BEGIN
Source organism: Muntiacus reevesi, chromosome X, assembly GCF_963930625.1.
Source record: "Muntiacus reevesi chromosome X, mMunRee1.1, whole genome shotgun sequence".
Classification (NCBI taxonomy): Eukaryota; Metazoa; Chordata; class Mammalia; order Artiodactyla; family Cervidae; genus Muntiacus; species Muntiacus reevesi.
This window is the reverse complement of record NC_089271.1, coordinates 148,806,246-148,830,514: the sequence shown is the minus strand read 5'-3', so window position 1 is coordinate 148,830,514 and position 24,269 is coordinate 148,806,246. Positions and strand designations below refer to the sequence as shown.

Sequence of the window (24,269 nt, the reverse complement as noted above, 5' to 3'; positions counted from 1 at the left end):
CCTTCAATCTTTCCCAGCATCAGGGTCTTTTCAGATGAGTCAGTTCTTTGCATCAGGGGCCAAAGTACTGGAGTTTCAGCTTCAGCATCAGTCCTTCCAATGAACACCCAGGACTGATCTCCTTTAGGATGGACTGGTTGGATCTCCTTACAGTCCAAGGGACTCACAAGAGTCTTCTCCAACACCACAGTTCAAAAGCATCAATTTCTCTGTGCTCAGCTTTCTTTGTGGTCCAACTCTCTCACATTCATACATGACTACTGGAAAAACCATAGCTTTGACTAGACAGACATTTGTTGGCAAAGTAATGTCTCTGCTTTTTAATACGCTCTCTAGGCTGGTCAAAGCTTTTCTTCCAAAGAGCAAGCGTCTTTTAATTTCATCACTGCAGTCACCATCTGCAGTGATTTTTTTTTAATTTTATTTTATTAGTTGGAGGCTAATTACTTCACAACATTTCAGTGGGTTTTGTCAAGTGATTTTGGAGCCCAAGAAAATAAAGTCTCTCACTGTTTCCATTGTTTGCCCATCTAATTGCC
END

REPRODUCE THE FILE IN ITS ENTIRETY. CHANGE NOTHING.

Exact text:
Source organism: Muntiacus reevesi, chromosome X, assembly GCF_963930625.1.
Source record: "Muntiacus reevesi chromosome X, mMunRee1.1, whole genome shotgun sequence".
Classification (NCBI taxonomy): Eukaryota; Metazoa; Chordata; class Mammalia; order Artiodactyla; family Cervidae; genus Muntiacus; species Muntiacus reevesi.
This window is the reverse complement of record NC_089271.1, coordinates 148,806,246-148,830,514: the sequence shown is the minus strand read 5'-3', so window position 1 is coordinate 148,830,514 and position 24,269 is coordinate 148,806,246. Positions and strand designations below refer to the sequence as shown.

Sequence of the window (24,269 nt, the reverse complement as noted above, 5' to 3'; positions counted from 1 at the left end):
CCTTCAATCTTTCCCAGCATCAGGGTCTTTTCAGATGAGTCAGTTCTTTGCATCAGGGGCCAAAGTACTGGAGTTTCAGCTTCAGCATCAGTCCTTCCAATGAACACCCAGGACTGATCTCCTTTAGGATGGACTGGTTGGATCTCCTTACAGTCCAAGGGACTCACAAGAGTCTTCTCCAACACCACAGTTCAAAAGCATCAATTTCTCTGTGCTCAGCTTTCTTTGTGGTCCAACTCTCTCACATTCATACATGACTACTGGAAAAACCATAGCTTTGACTAGACAGACATTTGTTGGCAAAGTAATGTCTCTGCTTTTTAATACGCTCTCTAGGCTGGTCAAAGCTTTTCTTCCAAAGAGCAAGCGTCTTTTAATTTCATCACTGCAGTCACCATCTGCAGTGATTTTTTTTTAATTTTATTTTATTAGTTGGAGGCTAATTACTTCACAACATTTCAGTGGGTTTTGTCAAGTGATTTTGGAGCCCAAGAAAATAAAGTCTCTCACTGTTTCCATTGTTTGCCCATCTAATTGCC